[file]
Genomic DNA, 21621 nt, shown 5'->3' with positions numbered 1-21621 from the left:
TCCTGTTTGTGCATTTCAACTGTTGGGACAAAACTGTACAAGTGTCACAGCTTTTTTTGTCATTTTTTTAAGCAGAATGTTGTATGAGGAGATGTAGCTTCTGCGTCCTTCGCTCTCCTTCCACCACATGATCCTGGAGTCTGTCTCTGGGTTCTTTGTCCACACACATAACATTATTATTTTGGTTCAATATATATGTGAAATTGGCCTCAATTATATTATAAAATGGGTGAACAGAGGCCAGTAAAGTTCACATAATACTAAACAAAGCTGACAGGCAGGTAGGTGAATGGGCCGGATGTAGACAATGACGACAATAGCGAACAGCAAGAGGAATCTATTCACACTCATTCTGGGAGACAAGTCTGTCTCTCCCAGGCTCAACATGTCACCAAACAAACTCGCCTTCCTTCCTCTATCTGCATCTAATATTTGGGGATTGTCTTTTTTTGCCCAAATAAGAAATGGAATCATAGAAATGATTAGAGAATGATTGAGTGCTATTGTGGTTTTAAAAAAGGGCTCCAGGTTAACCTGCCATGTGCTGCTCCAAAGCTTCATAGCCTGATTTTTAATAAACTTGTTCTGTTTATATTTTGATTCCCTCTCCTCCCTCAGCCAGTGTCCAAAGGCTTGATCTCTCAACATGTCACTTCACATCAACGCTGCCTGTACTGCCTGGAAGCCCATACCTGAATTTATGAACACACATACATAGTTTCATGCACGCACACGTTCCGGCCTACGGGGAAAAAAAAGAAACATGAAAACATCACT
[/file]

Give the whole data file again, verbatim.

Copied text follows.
Genomic DNA, 21621 nt, shown 5'->3' with positions numbered 1-21621 from the left:
TCCTGTTTGTGCATTTCAACTGTTGGGACAAAACTGTACAAGTGTCACAGCTTTTTTTGTCATTTTTTTAAGCAGAATGTTGTATGAGGAGATGTAGCTTCTGCGTCCTTCGCTCTCCTTCCACCACATGATCCTGGAGTCTGTCTCTGGGTTCTTTGTCCACACACATAACATTATTATTTTGGTTCAATATATATGTGAAATTGGCCTCAATTATATTATAAAATGGGTGAACAGAGGCCAGTAAAGTTCACATAATACTAAACAAAGCTGACAGGCAGGTAGGTGAATGGGCCGGATGTAGACAATGACGACAATAGCGAACAGCAAGAGGAATCTATTCACACTCATTCTGGGAGACAAGTCTGTCTCTCCCAGGCTCAACATGTCACCAAACAAACTCGCCTTCCTTCCTCTATCTGCATCTAATATTTGGGGATTGTCTTTTTTTGCCCAAATAAGAAATGGAATCATAGAAATGATTAGAGAATGATTGAGTGCTATTGTGGTTTTAAAAAAGGGCTCCAGGTTAACCTGCCATGTGCTGCTCCAAAGCTTCATAGCCTGATTTTTAATAAACTTGTTCTGTTTATATTTTGATTCCCTCTCCTCCCTCAGCCAGTGTCCAAAGGCTTGATCTCTCAACATGTCACTTCACATCAACGCTGCCTGTACTGCCTGGAAGCCCATACCTGAATTTATGAACACACATACATAGTTTCATGCACGCACACGTTCCGGCCTACGGGGAAAAAAAAGAAACATGAAAACATCACT